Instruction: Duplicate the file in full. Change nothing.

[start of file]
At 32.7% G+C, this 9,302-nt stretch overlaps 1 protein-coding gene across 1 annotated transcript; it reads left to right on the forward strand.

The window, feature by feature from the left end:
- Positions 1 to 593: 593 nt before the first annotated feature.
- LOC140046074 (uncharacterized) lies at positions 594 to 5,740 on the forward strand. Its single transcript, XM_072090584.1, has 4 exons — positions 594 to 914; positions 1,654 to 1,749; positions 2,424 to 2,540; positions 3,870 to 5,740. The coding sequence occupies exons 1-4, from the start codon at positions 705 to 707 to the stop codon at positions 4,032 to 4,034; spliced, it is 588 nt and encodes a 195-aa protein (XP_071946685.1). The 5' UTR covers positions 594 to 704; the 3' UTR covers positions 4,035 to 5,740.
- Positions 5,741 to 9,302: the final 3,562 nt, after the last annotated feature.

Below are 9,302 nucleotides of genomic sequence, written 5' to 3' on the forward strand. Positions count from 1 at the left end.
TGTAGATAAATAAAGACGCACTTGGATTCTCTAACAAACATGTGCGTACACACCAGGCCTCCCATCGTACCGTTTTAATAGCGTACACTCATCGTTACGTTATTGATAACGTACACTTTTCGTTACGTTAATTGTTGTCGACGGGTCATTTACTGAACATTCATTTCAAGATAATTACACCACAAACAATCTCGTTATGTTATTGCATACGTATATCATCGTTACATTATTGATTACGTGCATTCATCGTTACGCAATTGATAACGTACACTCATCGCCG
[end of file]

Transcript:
At 32.7% G+C, this 9,302-nt stretch overlaps 1 protein-coding gene across 1 annotated transcript; it reads left to right on the forward strand.

The window, feature by feature from the left end:
- Positions 1 to 593: 593 nt before the first annotated feature.
- LOC140046074 (uncharacterized) lies at positions 594 to 5,740 on the forward strand. Its single transcript, XM_072090584.1, has 4 exons — positions 594 to 914; positions 1,654 to 1,749; positions 2,424 to 2,540; positions 3,870 to 5,740. The coding sequence occupies exons 1-4, from the start codon at positions 705 to 707 to the stop codon at positions 4,032 to 4,034; spliced, it is 588 nt and encodes a 195-aa protein (XP_071946685.1). The 5' UTR covers positions 594 to 704; the 3' UTR covers positions 4,035 to 5,740.
- Positions 5,741 to 9,302: the final 3,562 nt, after the last annotated feature.

Below are 9,302 nucleotides of genomic sequence, written 5' to 3' on the forward strand. Positions count from 1 at the left end.
TGTAGATAAATAAAGACGCACTTGGATTCTCTAACAAACATGTGCGTACACACCAGGCCTCCCATCGTACCGTTTTAATAGCGTACACTCATCGTTACGTTATTGATAACGTACACTTTTCGTTACGTTAATTGTTGTCGACGGGTCATTTACTGAACATTCATTTCAAGATAATTACACCACAAACAATCTCGTTATGTTATTGCATACGTATATCATCGTTACATTATTGATTACGTGCATTCATCGTTACGCAATTGATAACGTACACTCATCGCCG